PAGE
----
4. This government filter does nothing to stop the trafficking or production of child porn,nor protect childre from cyber bullying or predation – the reasons for which it is being introduced. As to the exposure of children to “legal adult pornography” educating parents and using filters on the client end would be the best solution.

    Giving up our freedoms because we are too lazy as parents to educate ourselves? maybe we do deserve a nanny state?

    Sean the Blogonaut

    November 1, 2008 at 3:39 am

  5. strewth, doesn’t everybody realise ??

    rudds a complete dickhead, and although i hate getting email about sheila’s having sex with animals, i would rather have the choice of sensoring these things myself, think i’ll write to rudd and tell him to pull his finger out and start worrying about things that matter, the australian public !

    to hell with this global warming crap, internet filters, overseas aid and whatever else this treehugginmg son of a bitch wants to waste money on, charity begins at home, and no one appreciates a government wasting money.

    madmarvin

    November 1, 2008 at 4:35 am

  6. This Australian thoroughly disagrees with his government’s plan to censor the internet. The ALP went to the election with an optional filter policy. They have broken that implied promise by replacing the policy with a mandatory filter for everyone. On 2 November 2007, just weeks before the election, ALP candidate Peter Garret told journalist Steve Price “once we get in we’ll just change all that”. At the time he was referring to climate policy. It now seems to have wider application.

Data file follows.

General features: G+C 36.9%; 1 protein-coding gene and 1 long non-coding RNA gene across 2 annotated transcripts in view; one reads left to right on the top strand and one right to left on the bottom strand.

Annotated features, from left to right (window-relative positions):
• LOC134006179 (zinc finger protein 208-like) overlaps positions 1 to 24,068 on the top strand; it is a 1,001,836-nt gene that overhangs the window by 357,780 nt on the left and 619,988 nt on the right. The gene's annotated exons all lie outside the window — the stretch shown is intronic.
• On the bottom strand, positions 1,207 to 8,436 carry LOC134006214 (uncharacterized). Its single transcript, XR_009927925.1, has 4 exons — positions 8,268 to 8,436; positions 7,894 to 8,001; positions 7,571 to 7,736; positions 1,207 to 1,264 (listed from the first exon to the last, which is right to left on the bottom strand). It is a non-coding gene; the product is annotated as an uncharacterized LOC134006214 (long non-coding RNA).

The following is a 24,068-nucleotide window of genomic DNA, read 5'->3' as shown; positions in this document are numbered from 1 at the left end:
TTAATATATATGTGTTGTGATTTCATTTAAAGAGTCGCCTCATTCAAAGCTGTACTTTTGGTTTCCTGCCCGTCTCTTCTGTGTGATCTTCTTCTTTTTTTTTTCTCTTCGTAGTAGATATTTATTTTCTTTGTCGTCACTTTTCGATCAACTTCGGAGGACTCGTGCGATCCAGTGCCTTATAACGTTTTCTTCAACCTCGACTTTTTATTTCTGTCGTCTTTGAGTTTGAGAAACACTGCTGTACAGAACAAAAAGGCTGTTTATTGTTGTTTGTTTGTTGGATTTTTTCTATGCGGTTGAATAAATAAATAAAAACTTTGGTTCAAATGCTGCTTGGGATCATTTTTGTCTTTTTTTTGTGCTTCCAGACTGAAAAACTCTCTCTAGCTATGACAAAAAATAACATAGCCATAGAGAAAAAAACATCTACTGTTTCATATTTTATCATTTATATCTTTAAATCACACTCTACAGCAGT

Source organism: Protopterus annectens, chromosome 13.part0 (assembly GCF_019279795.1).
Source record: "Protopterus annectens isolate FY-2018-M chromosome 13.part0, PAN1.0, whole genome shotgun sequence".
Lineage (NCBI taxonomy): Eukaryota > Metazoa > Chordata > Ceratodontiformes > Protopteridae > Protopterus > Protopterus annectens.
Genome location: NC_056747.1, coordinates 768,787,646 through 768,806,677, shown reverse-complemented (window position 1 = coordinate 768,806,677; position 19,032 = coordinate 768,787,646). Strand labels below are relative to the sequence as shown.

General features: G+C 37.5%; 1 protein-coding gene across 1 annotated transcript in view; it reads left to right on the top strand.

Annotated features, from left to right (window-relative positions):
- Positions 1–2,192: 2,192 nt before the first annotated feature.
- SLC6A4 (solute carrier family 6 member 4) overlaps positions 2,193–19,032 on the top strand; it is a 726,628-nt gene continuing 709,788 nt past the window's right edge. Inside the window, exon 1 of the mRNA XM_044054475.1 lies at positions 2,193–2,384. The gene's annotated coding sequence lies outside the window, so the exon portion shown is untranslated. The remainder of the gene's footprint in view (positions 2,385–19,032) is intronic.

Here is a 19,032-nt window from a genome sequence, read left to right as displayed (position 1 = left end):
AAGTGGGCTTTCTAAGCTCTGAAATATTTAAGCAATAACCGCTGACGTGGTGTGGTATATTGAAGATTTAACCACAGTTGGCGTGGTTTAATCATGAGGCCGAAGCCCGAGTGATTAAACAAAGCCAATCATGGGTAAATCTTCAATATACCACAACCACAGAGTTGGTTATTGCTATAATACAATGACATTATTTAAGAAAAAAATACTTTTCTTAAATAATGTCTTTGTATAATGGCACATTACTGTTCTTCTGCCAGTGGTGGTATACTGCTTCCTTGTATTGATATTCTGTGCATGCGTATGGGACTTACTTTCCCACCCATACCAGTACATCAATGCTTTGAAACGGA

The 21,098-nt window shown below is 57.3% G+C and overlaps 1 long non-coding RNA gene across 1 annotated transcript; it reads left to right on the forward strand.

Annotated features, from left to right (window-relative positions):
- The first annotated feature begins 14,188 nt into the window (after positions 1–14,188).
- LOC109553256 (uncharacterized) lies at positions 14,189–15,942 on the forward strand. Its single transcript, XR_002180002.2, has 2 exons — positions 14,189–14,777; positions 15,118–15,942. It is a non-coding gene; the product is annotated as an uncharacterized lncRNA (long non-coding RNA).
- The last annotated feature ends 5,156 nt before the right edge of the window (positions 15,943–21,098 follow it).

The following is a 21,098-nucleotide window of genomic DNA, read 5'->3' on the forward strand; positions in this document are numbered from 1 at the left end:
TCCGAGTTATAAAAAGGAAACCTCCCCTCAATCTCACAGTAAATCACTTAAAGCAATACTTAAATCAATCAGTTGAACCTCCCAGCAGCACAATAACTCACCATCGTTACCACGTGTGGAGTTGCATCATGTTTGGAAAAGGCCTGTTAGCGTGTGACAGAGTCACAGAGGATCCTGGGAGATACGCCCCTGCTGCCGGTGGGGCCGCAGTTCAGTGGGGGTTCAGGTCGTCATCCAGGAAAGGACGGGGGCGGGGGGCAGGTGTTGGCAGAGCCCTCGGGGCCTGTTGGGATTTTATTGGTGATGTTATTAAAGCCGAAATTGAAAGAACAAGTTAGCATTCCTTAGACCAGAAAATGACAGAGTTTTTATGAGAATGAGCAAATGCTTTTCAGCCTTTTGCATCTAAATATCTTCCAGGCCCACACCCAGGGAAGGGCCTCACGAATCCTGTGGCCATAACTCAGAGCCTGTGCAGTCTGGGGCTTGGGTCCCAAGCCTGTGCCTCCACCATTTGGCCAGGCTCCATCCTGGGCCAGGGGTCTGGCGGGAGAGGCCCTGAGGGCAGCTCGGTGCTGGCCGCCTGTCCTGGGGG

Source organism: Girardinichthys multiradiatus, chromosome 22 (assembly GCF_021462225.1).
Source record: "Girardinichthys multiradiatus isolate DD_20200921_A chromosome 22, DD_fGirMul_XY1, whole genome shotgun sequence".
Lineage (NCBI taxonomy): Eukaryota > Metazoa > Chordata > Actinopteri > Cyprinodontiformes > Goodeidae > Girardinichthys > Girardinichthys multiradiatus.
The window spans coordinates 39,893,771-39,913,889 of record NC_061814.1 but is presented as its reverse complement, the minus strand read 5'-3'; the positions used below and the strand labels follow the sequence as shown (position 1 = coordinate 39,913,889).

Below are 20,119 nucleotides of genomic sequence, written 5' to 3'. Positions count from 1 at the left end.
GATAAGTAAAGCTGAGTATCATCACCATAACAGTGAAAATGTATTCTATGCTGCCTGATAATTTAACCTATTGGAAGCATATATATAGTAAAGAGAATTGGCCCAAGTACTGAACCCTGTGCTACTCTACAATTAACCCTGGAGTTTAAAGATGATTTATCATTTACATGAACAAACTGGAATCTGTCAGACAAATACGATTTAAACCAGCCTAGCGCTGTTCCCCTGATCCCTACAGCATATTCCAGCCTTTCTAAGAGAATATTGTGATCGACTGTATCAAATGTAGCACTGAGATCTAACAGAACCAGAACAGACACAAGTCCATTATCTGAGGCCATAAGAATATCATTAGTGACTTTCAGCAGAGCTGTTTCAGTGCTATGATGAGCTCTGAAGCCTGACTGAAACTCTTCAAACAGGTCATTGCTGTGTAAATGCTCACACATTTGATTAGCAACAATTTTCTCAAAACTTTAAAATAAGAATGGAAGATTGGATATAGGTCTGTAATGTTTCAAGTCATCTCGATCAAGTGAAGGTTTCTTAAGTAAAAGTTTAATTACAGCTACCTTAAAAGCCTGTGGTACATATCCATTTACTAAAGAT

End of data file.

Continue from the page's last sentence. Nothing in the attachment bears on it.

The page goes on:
This filter is a bad idea. It will be trivially bypassed with a VPN, but we’re still going to be encumbered with the increased cost and reduced network performance it will inevitably impose upon us. It will do absolutely nothing whatsoever to prevent the production of unlawful material. It will suffer from false positives and false negatives. It is an insult to the intelligence and integrity of all internet users in Australia.

    To any Australians reading this: please write to the Prime Minister, the Minister for Broadband, Communications and the Digital Economy and your local representative and express to them politely but firmly your disapproval of this plan. Keep this issue in mind when we go back to the polls in 2010. I certainly will.

    Allan Lewis

    November 2, 2008 at 3:19 am

  7. allan, i have to disagree with your advice to write to the government in a “polite” but firm way.

    i would rather suggest that everyone writes to these government turds in an insulting fashion, calling them things such as liars, arseholes, inept inbreds, theives and dickheads, this would get the message across more efficiently if EVERYONE wrote to them in this manner..

    being nice to these pricks only invites ignorance.

    but make the idiots see that people are ready to abuse them, then the bastards might just wake up to themselves.

    madmarvin

    November 2, 2008 at 4:14 am

  8. I think you can safely wonder that most Australian’s are against this. Unfortunately there are some scare mongerers trying to convince the dopey sections of the public it’s a good idea.

    A recent article in the press had a ‘renowned’ psychologist trying to infer that internet porn was causing an increase in teenagers engaging in oral and anal sex. I will be rebutting this ridiculous claim in a future blog of mine, but have already commented on the original article and the psych’s blog.

    ozatheist

    November 2, 2008 at 4:50 am

  9. what i think is interesting is the online activism surrounding this.
    Twitter tweets – online petitions – blog posts etc.
    It shows the power of online to rally action!
    Is this what Big Brother is really opposing I wonder?

    jacqueline

    November 3, 2008 at 6:24 am

  10. FYI there is a good podcast on this issue here http://tinyurl.com/6guxcj

    jacqueline

    November 12, 2008 at 1:21 am

  11. Greetings! I am an American. I sympathize on this issue with freedom loving Aussies. Allan Lewis wrote an excellent reply above. I hope all of you get involved, contact your representatives, and stop the proposed assault on your rights to access information. Good on ya!

    Josh N.

    November 20, 2008 at 1:48 pm